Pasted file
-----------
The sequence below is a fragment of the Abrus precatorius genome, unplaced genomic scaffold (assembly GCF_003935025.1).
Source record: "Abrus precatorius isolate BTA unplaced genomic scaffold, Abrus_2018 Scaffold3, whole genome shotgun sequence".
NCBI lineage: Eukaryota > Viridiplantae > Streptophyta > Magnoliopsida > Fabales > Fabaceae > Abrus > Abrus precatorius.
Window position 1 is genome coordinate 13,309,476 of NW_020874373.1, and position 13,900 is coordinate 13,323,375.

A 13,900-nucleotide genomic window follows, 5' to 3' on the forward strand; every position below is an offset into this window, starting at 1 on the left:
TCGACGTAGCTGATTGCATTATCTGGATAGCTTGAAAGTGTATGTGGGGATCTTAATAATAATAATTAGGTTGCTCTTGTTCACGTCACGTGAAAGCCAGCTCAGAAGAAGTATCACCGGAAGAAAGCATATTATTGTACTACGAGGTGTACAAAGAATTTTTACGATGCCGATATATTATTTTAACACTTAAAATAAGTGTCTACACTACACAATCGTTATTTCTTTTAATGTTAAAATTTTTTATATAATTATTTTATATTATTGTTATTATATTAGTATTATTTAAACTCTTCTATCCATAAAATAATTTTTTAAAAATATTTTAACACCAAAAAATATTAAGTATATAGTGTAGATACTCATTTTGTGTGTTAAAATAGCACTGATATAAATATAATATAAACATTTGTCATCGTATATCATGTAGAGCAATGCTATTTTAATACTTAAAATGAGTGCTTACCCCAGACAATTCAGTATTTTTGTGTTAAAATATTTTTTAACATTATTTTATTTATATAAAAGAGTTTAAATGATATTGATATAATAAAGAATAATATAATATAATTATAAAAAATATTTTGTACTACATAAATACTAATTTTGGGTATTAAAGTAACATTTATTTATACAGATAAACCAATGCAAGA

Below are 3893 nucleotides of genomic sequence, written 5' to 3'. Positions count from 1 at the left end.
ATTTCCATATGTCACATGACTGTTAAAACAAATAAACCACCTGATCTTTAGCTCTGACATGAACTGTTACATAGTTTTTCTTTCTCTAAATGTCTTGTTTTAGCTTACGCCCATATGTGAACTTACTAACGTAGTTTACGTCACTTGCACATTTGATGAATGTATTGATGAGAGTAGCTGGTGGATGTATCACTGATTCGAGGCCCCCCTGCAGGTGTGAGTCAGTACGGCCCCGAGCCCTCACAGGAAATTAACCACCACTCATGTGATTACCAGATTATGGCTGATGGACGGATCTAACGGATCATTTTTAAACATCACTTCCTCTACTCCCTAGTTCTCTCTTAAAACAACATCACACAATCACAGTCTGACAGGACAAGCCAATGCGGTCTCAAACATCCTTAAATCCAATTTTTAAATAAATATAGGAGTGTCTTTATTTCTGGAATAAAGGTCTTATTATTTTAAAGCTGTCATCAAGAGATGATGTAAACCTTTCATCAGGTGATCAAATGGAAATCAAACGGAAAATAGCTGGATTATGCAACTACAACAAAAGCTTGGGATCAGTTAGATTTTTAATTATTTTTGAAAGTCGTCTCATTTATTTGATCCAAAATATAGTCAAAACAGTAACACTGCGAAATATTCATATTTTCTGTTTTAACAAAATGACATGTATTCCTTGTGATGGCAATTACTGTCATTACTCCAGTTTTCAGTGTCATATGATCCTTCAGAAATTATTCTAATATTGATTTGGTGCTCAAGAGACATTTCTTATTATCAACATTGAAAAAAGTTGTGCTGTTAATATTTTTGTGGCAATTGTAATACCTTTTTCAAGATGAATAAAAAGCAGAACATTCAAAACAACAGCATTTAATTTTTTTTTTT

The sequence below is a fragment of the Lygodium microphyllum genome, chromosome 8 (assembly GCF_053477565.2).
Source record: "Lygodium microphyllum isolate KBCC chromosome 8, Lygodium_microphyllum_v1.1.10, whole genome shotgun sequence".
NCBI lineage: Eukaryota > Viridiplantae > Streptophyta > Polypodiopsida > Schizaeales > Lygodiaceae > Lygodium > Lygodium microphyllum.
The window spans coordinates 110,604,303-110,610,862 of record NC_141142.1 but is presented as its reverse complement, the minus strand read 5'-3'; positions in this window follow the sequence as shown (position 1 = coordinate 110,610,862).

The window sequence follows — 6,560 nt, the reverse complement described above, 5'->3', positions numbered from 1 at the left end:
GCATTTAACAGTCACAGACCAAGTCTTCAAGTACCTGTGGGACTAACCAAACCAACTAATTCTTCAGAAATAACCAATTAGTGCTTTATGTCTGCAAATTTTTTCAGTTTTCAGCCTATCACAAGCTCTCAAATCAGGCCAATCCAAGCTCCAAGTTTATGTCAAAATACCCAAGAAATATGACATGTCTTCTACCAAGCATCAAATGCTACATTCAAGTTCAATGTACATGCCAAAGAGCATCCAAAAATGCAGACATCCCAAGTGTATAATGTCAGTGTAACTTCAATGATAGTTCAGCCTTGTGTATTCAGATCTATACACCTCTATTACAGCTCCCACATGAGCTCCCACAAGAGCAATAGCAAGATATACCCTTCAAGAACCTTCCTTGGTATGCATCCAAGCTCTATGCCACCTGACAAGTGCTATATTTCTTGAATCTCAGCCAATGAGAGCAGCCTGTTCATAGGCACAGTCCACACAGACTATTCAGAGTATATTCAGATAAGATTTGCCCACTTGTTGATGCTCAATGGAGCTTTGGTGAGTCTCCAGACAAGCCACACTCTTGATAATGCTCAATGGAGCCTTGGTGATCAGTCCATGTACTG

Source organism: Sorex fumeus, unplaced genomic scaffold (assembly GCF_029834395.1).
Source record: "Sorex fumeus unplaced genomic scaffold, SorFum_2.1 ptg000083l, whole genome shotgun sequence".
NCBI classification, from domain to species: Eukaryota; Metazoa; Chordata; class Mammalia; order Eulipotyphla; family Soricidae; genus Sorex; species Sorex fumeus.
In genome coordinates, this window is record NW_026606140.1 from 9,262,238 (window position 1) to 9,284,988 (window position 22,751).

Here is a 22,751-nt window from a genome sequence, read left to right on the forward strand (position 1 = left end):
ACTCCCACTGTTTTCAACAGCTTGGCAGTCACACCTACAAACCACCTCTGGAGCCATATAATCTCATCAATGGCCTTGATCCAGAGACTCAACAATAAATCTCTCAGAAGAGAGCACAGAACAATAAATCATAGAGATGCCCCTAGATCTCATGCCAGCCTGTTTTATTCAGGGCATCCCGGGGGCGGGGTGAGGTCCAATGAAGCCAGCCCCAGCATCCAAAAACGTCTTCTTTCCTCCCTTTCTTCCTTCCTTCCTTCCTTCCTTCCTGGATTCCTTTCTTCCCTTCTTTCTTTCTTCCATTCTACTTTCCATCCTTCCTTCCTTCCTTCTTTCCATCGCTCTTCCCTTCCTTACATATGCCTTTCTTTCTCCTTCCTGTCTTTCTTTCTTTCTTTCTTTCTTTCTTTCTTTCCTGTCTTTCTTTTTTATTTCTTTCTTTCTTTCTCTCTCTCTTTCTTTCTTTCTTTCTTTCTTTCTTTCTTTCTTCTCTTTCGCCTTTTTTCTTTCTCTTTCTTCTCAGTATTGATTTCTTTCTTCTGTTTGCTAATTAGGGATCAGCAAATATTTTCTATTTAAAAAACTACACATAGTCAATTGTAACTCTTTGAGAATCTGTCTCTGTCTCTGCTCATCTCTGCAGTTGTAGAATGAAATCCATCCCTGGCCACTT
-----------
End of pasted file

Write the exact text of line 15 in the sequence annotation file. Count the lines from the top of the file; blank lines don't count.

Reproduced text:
Source organism: Sorex fumeus, unplaced genomic scaffold (assembly GCF_029834395.1).